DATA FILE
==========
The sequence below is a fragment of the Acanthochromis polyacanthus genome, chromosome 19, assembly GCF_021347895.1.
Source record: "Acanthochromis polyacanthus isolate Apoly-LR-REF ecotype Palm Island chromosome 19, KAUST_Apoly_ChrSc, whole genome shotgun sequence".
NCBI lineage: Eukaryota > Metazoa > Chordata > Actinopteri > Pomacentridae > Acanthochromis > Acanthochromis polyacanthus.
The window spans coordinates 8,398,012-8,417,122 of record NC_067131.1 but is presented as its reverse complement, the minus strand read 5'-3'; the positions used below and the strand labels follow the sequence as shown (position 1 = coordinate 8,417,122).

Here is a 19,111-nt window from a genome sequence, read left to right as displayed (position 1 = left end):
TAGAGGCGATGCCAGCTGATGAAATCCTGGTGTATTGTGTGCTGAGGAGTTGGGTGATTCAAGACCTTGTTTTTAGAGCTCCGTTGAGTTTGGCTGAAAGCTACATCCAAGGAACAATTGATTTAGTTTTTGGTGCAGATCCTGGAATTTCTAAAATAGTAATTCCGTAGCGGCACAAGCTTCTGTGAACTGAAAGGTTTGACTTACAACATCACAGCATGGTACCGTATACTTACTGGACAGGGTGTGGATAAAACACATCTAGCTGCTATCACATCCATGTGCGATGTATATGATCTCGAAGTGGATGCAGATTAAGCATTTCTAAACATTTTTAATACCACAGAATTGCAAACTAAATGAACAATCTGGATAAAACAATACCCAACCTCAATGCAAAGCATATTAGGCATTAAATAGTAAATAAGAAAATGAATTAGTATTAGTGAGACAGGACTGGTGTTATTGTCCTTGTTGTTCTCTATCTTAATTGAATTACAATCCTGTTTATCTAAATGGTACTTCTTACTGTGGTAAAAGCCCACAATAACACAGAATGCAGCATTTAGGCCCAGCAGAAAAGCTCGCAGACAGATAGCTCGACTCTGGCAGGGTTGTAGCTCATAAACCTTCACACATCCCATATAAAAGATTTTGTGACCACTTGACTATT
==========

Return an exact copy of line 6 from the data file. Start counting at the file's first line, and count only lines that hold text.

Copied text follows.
TAGAGGCGATGCCAGCTGATGAAATCCTGGTGTATTGTGTGCTGAGGAGTTGGGTGATTCAAGACCTTGTTTTTAGAGCTCCGTTGAGTTTGGCTGAAAGCTACATCCAAGGAACAATTGATTTAGTTTTTGGTGCAGATCCTGGAATTTCTAAAATAGTAATTCCGTAGCGGCACAAGCTTCTGTGAACTGAAAGGTTTGACTTACAACATCACAGCATGGTACCGTATACTTACTGGACAGGGTGTGGATAAAACACATCTAGCTGCTATCACATCCATGTGCGATGTATATGATCTCGAAGTGGATGCAGATTAAGCATTTCTAAACATTTTTAATACCACAGAATTGCAAACTAAATGAACAATCTGGATAAAACAATACCCAACCTCAATGCAAAGCATATTAGGCATTAAATAGTAAATAAGAAAATGAATTAGTATTAGTGAGACAGGACTGGTGTTATTGTCCTTGTTGTTCTCTATCTTAATTGAATTACAATCCTGTTTATCTAAATGGTACTTCTTACTGTGGTAAAAGCCCACAATAACACAGAATGCAGCATTTAGGCCCAGCAGAAAAGCTCGCAGACAGATAGCTCGACTCTGGCAGGGTTGTAGCTCATAAACCTTCACACATCCCATATAAAAGATTTTGTGACCACTTGACTATT